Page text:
Catching up with key players from epic Cardinals-Rangers World Series
On Friday night, the Rangers and Cardinals will touch off their first-ever regular season series at Busch Stadium, one of the seven unconsummated interleague pairings I highlighted earlier this week. This isn’t exactly a true first; the two teams squared of in an epic seven-game World Series back in 2011, one that featured Albert Pujols’ three-homer game, Tony La Russa’s bullpen phone mishap, a Game 6 for the ages in which the Cardinals came back from down to their final strike in both the ninth and 10th innings and won it in the 11th with David Freese’s walkoff homer, and a strong title-clinching performance by Chris Carpenter in Game 7.
Much has changed since then, but the two teams both remain contenders. The Cardinals (47-26) have the majors’ top winning percentage (.644) and run differential (+111); they lead the NL Central by 3 1/2 games. The Rangers (41-32) are just one game back in the AL West and have the league’s fifth-highest winning percentage, but they’ve fallen on hard times recently, going 7-12 this month while scoring just 3.26 runs per game and getting terrible starting pitching beyond Yu Darvish. The good news is that they’ve activated Mitch Moreland, who was hitting .288/.338/.561 with 12 homers when he went on the disabled list with a hamstring strain on June 6, and plan to call up Martin Perez, who’s been on a roll at Triple-A, to start Saturday’s game, opposite St. Louis’ rookie sensation Shelby Miller. Friday night’s pairing features another Cards rookie, Tyler Lyons, facing Derek Holland, while Sunday’s game pits Adam Wainwright against Nick Tepesch — meaning that the Cardinals get to avoid Darvish, who’s easily the single best thing to happen to the Rangers’ franchise since their fateful meeting.
What follows is a quick “Where are they now?” look at some of the key figures from the 2011 World Series.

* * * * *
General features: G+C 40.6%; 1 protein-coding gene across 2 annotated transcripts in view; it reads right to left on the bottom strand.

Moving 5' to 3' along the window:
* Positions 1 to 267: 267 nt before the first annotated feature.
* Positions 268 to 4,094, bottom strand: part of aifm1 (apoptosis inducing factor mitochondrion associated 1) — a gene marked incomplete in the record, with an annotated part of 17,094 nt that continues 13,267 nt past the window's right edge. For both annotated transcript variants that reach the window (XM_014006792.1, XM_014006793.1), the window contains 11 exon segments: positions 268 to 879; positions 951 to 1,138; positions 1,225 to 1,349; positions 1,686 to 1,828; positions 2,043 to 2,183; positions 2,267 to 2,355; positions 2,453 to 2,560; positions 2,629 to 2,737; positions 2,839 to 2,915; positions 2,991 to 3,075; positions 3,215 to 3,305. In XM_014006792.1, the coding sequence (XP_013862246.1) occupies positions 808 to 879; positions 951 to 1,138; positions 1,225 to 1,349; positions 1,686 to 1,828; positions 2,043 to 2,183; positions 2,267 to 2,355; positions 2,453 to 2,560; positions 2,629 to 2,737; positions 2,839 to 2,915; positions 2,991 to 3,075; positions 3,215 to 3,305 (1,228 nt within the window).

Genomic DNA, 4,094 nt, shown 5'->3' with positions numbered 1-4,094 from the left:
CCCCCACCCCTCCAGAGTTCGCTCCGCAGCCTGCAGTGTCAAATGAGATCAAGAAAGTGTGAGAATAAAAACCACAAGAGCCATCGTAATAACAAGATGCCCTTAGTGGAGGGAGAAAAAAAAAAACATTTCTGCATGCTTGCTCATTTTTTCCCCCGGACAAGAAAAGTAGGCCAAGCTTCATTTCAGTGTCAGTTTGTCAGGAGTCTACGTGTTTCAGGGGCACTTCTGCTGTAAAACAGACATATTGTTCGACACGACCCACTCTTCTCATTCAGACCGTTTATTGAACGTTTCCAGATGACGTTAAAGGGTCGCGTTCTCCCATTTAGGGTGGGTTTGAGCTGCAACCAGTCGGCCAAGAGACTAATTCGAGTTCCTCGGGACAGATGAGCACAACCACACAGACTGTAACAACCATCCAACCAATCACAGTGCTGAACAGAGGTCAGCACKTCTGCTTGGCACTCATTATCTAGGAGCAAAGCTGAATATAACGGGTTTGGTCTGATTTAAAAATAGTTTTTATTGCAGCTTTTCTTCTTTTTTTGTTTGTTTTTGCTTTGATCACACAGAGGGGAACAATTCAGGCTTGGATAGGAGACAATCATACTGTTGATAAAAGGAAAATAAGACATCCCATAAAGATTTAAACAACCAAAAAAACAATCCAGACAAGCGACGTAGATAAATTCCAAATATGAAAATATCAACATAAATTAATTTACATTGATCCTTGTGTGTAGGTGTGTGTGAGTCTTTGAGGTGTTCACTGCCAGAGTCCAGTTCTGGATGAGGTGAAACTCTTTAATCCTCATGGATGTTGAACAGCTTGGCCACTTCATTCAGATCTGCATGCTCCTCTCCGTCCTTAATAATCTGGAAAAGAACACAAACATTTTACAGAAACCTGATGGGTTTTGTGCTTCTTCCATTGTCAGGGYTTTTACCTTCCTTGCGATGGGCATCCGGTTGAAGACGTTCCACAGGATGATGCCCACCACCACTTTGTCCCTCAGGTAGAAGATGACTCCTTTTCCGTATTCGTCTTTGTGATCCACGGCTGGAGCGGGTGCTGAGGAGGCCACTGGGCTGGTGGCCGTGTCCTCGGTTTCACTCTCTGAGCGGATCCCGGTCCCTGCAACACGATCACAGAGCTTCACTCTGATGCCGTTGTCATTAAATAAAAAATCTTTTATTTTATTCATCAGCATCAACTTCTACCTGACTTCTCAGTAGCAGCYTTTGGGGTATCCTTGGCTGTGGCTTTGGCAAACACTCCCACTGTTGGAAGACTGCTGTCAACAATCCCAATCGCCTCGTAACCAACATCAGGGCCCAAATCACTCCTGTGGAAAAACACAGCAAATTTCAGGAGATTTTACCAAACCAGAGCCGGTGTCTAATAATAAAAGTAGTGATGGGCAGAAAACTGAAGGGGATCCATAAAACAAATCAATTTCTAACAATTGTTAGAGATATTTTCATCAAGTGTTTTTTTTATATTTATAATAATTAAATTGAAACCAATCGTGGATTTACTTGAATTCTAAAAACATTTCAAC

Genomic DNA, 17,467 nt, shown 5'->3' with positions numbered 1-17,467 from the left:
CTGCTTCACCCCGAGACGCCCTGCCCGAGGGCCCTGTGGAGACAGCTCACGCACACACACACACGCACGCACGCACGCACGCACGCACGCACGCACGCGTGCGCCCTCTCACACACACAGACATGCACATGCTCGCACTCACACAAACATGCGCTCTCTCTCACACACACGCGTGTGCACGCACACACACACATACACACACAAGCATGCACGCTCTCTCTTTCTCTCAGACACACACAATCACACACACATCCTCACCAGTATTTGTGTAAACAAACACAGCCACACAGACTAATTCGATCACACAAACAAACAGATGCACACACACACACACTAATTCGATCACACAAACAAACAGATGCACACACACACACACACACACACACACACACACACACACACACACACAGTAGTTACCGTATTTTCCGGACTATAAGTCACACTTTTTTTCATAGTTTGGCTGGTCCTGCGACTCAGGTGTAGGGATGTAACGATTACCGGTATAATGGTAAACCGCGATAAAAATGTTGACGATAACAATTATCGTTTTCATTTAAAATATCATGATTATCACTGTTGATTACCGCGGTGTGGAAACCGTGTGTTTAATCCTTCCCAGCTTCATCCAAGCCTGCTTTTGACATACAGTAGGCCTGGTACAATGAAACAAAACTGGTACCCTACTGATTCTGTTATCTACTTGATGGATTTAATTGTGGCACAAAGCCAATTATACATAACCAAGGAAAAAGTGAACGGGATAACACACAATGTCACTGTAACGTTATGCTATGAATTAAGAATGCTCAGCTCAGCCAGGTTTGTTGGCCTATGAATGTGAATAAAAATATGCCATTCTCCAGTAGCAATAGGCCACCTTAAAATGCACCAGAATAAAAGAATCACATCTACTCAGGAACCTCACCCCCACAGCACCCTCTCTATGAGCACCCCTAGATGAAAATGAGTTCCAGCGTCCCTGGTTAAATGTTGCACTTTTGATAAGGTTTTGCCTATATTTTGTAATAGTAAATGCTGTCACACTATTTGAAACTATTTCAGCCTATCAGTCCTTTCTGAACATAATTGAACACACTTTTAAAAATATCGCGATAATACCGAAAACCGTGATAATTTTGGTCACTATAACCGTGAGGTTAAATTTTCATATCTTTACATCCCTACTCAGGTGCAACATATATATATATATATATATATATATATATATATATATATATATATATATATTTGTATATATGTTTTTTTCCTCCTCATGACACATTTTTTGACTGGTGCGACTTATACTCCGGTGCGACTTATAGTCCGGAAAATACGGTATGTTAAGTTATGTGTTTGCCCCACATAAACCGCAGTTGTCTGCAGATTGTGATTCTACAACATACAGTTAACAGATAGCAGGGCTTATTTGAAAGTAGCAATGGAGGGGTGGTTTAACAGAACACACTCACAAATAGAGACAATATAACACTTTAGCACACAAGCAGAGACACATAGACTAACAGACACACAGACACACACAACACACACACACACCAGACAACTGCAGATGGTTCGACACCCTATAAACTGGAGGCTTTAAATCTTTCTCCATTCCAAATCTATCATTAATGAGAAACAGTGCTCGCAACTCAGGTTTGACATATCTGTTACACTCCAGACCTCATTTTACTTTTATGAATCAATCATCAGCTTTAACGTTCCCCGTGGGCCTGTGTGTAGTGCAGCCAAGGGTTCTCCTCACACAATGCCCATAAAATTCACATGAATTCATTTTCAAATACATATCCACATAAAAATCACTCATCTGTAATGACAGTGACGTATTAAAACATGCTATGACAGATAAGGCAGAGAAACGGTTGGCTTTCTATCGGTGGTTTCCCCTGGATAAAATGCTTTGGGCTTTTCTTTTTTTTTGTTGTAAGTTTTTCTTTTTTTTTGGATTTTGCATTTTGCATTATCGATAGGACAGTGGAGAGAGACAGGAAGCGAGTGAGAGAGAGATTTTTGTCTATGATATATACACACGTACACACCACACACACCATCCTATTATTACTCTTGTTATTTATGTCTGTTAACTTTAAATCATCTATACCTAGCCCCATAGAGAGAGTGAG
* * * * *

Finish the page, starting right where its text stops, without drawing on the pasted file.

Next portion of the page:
Berkman hit an outstanding .301/.412/.547 with 31 homers as the Cardinals’ regular rightfielder in 2011, not to mention a searing .423/.516/.577 in the World Series, including a Game 6-tying RBI single in the 10th inning off Scott Feldman. He shifted to first base for the Cardinals last year, but knee problems limited him to 32 games. He appeared bound for retirement, but an opportunity to return to his home state to serve as the primary DH for a contender tempted him to come back. Alas, after a strong April (.319/.449/.486), he’s skidded to a .232/.318/.351 showing in May and June.
The pitching hero of the World Series for his three starts, including seven strong innings in Game 7 on three days’ rest, Carpenter was limited to just six starts last year — three in the regular season, three in the postseason — due to thoracic outlet syndrome. Recurrent symptoms in the spring prompted him to announce that he wouldn’t pitch this year, but he has been rehabbing with an eye toward returning to the bullpen nonetheless. Recent tightness in his back is threatening to shut down the 38-year-old righty’s throwing program, however.
After hitting .315/.362/.555 in a part-time utility role during the regular season, Craig was one wag’s pick for series difference-maker, and he made good by clouting three homers and hitting .263/.417/.737 in the winning cause. Knee surgery delayed his 2012 debut until May, but Berkman’s injuries created an opening and he hit .307/.354/.522 with 22 homers in 119 games The now-28-year-old has found a home as the Cards’ regular first baseman, but is dealing with a bit of a power outage, hitting .310/.351/.449 with just six homers.
Cruz homered twice in the World Series, but his misplay on Freese’s Game 6 triple has etched him into October lore. He’s off to a solid start this year, hitting .265/.329/.519 with 18 homers (fifth in the league), but this time his performance is overshadowed by his connection to the Biogenesis scandal. He’s one of the players named in the clinic’s records, and could face a 50-game suspension for PED usage if the league can make its case stick.